The U.S. Energy Information Administration (EIA) said Monday that the Marcellus Shale region is expected to provide 18% of the country’s natural gas production in December as more takeaway capacity has come online and operators continue to maximize drilling efficiencies in Pennsylvania and West Virginia.

The revelation comes as part of a highlight from the agency’s monthly drilling productivity report, which tracks developments in the Bakken, Eagle Ford and Haynesville shales, as well as the Niobrara formation and Permian Basin.

On track with an earlier projection released last month (see Shale Daily, Nov. 13), natural gas production is expected to surpass 13 Bcf/d in the Marcellus this month and push closer to 14 Bcf/d next month. The EIA said natural gas production in the play will increase by 419 MMcf/d from December to January.

The rig count has remained largely flat throughout much of this year. It dropped by 18 in Pennsylvania this week compared to the same time last year by Baker Hughes’ count. Despite that trend, natural gas production has continually climbed. The Marcellus region produced just 2 Bcf/d as recently as 2010.

Production from new wells continues to grow as operators stack longer laterals and add more frack stages. The EIA’s highlight shows that production per rig in the Marcellus will pass a new milestone this month, with each rig averaging a bit more than 6 MMcf/d and projecting rigs will produce nearly 6.2 MMcf/d next month.

Meanwhile, more pipelines and additional processing capabilities have brought shut-in wells online and pushed production higher. The EIA said recent infrastructure upgrades in both Pennsylvania and West Virginia are boosting production and driving the forward price of natural gas at the Columbia Gas Transmission Appalachia hub below Louisiana’s benchmark Henry Hub price.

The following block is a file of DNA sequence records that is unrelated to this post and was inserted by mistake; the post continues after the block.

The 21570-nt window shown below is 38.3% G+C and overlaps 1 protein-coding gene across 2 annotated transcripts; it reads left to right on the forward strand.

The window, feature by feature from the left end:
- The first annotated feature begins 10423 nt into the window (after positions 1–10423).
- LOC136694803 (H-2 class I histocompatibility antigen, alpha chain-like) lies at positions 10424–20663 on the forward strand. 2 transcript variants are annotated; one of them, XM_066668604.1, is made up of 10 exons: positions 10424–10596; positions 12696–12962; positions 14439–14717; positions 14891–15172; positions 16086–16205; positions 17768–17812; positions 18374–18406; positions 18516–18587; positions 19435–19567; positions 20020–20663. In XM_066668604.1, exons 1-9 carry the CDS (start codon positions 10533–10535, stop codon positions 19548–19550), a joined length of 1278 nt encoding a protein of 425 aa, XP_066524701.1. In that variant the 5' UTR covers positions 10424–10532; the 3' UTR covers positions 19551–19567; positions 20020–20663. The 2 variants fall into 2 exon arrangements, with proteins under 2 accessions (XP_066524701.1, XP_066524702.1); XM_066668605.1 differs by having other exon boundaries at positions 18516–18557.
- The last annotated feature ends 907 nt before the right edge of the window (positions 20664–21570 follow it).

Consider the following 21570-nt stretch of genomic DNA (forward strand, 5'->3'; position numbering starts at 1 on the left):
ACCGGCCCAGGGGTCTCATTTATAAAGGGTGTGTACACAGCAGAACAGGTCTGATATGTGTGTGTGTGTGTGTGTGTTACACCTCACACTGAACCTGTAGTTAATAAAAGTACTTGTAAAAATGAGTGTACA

According to NGI’s Weekly Gas Price Index, gas was trading at an average of $3.93/Mcf at the Henry Hub last week, and ending the week at over $4.00/MMBtu.

In November, pipeline operators opened the taps on four projects to move gas northeast from the Marcellus (see Shale Daily, Sept. 25). That move added 1.8 Bcf/d to takeaway capacity. Other projects will add a total of 1.99 Bcf/d to Marcellus capacity this winter, according to the EIA.

EIA said natural gas production in the Bakken Shale will increase from 1.09 MMcf/d to 1.11 MMcf/d between December and January, while it will increase from 5.98 MMcf/d to 6.08 MMcf/d during the same time in the Eagle Ford Shale.

The agency also predicts that natural gas production in the Haynesville Shale will decline by just 131 Mcf. Total natural gas production for all six regions will increase from 36.5 Bcf/d to 36.9 Bcf/d and oil production will remain flat at about 3.9 million b/d from this month to next.